The average American household earns money primarily from salary. People in higher income groups earn their money the same way. In contrast, people in the lowest income groups tend to get more of their money from social security, loans, and their savings rather than from a salary. As a result, they have to spend everything they make in order to get by. In comparison, the average American and high-earner has the opportunity to save more.
But what’s even more interesting than earning differences is the way that Americans are spending their money. Visual Capitalist did a great breakdown of all of this. They looked at spending in the average American household, the bottom 20% of earners and the top 20% of earners to see how each group.
Who Are Average Americans?
According to this study, the average American household consists of 2.5 people: 1.3 income earners, 0.6 children, and 0.4 seniors. They earn $73,574 per year. Of that, they pay about $10,000 in taxes. They put another $10,000 in savings. The rest goes to various expenses, which we will look at in just a moment.
In contrast, the bottom 20% of earners are in households consisting of 1.6 people (0.5 income earners, 0.3 children, and 0.4 seniors). They earn $25,525 per year. The spend all of it. In other words, if you don’t earn much, then you have to spend it all, and you can’t save anything for a rainy day (or for retirement).
At the other end are the highest 20% of earners. These households are made up of an average of 3.1 people (2.1 income earners, 0.8 children, and 0.2 seniors). They earn $188,102 annually. They pay about $39,000 of that in taxes. Then they put nearly $50,000 towards savings. Then they spend about $100,000.
Housing is Everyone’s Biggest Expense
Unsurprisingly, every group of Americans spends the most significant chunk of their money on housing. The average American household spends nearly $12,000 per year on either rent or mortgage costs. Plus they spend an additional $2480 on utilities. Furthermore, they have another $4154 in other household costs. Therefore, they spend more than $18,500 per year on homes and household expenses. That’s about one-quarter of their total earnings.
People in the bottom 20% spend $6325 annually on housing. Also, they spend $1361 on utilities and $1753 on household expenses. That’s a total of $9439, which is about 27% of their annual income.
Those in the top 20% spend over $21,500 on housing. They spend an additional $3462 on utilities plus another $8216 on other household expenses. In other words, they have pricier houses but also spend more on stuff for those homes than people in the different income brackets. In total, this group spends about $33199 annually on their homes. However, since they earn so much more, that’s less than one-fifth of their income.
How Americans Spend the Rest of Their Money
Everyone has to spend money on housing. You can only cut housing costs so much. Therefore, if you are an average or lower-income earner, then you have to reduce spending in other areas to compensate. Here’s what Americans spend the rest of their money on:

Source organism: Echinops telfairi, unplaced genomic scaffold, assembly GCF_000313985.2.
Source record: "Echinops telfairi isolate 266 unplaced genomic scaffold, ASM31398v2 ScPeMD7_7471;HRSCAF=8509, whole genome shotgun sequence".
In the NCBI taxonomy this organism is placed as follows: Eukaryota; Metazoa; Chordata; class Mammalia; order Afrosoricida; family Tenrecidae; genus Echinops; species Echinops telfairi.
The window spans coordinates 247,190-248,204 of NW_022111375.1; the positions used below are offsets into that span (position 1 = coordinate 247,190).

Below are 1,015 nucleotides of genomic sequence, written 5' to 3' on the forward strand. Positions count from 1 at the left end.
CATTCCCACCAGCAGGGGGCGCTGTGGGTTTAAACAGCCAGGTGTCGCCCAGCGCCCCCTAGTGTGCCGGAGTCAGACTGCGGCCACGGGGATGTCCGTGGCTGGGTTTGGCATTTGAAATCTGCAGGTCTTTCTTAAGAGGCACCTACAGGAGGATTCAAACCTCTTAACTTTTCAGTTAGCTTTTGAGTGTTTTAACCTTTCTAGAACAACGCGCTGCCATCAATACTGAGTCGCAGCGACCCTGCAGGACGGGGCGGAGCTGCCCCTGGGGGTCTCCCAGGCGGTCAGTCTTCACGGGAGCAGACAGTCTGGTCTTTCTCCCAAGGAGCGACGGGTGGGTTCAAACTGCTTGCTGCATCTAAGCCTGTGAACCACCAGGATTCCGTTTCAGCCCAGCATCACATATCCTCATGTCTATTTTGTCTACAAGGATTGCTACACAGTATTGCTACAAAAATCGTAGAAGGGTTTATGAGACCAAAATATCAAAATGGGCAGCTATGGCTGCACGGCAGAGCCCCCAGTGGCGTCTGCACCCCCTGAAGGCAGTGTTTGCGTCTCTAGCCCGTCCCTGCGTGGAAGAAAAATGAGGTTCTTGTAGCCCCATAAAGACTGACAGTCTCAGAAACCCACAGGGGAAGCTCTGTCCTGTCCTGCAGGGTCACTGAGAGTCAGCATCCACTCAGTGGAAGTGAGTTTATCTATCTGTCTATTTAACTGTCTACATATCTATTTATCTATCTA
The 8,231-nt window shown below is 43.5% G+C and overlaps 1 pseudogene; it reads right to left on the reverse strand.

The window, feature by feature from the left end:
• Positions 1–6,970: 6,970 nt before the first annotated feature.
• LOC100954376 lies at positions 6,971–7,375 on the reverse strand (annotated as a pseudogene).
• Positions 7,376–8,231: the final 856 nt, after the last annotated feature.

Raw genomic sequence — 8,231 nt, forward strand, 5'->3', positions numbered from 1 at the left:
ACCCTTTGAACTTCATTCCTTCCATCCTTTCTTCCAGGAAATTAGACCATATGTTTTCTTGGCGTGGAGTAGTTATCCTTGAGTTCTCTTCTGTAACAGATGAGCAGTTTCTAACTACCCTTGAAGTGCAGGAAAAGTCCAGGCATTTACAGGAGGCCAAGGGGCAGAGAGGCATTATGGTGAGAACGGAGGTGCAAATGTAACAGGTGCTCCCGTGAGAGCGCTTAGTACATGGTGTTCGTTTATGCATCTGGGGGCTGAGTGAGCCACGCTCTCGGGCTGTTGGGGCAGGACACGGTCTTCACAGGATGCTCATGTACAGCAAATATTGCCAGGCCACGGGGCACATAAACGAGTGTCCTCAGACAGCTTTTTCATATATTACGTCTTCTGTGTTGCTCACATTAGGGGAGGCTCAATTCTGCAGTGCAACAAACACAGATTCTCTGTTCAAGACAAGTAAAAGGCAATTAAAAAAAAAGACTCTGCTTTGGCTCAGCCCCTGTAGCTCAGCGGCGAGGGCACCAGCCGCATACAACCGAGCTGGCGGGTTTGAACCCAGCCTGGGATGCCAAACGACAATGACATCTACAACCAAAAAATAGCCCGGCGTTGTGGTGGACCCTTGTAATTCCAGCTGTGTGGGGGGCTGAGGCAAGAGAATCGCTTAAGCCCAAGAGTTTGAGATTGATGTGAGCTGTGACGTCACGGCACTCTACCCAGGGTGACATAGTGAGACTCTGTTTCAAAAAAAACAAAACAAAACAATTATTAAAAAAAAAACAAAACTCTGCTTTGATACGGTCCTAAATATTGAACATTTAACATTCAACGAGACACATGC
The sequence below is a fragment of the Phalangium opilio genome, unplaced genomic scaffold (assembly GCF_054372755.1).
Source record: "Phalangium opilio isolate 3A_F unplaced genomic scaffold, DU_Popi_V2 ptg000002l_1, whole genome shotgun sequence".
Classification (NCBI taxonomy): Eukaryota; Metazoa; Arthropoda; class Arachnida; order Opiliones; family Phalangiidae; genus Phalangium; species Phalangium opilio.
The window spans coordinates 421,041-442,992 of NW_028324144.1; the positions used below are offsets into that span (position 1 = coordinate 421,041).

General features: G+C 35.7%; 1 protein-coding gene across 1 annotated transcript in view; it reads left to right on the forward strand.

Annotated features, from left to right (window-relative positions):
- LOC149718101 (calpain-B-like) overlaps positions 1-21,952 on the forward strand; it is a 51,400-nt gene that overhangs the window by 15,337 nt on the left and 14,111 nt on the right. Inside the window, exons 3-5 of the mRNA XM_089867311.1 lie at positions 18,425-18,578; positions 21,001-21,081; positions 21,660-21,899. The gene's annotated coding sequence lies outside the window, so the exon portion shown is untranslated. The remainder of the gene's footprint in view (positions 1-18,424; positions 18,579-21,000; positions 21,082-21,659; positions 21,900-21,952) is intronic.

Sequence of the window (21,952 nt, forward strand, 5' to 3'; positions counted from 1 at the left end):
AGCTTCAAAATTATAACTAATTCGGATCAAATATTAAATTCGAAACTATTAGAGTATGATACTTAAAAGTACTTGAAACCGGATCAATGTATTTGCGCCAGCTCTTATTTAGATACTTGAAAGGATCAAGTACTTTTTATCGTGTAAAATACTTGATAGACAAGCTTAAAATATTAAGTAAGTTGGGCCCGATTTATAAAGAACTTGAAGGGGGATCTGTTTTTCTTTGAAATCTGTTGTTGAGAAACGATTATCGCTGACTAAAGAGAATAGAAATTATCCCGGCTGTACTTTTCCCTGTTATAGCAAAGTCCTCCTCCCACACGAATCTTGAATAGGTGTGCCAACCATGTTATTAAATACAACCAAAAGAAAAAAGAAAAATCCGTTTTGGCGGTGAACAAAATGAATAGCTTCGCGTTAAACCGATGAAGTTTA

Food is one of the most significant expenses in any household. The average American spends $4363 on food at home. Plus they spend another $3365 dining out and an additional $558 on alcohol. That’s an annual total of $8286 on food and beverages. If you look at the numbers, the average American spends more on food than the bottom 20% of earners spend on housing.
As for that bottom 20%, they spend $2582 on food at home, $1488 on dining out, and just $163 per year on alcohol. That’s a total of $4233 annually. In contrast, the top 20% of earners spend $6677 on food at home. Furthermore, they spend another $6402 annually on dining out. Plus they spend an additional $1228 just on alcohol. That’s a total of $14307. Therefore, the top earners spend more on food than the bottom earners spend on housing and food combined.
The average American spends $4054 annually on vehicles, $4810 on gas and insurance combined, and $712 on other transportation. People in the lower 20% of earning spend $1230 on cars, $2023 on gas and insurance, and $244 on other transportation. High-end earners spend $8287 on vehicles, $8142 on gas and insurance, and $1761 on other transportation. In other words, people spend money on transportation in accordance with what they earn. They get more or fancier cars if they earn more, but they also spend more on other transportation, too.
Additional Costs of Living
Here’s what each of these groups spend on other common expenses. (The numbers are in order: average, lower 20%, higher 20%).
- Health insurance: $3414 / $1761 / $5335
- Other medical: $1514 / $731 / $2522
- Other insurance: $418 / $160 / $903
- Phone: $1356 / $705 / $2036
- Clothing: $1833 / $878 / $3633
- Education: $1491 / $784 / $4492
- Entertainment: $3203 / $1270 / $6889
- Gifts and charity: $1873 / $650 / $4170
- Miscellaneous: $2214 / $1147 / $3963
There aren’t really any huge surprises here. When it comes to extra expenses, all Americans tend to budget their spending proportionally. If you have more then you’ll spend more in every category. Likewise, if you have less, then you will spend less accordingly.
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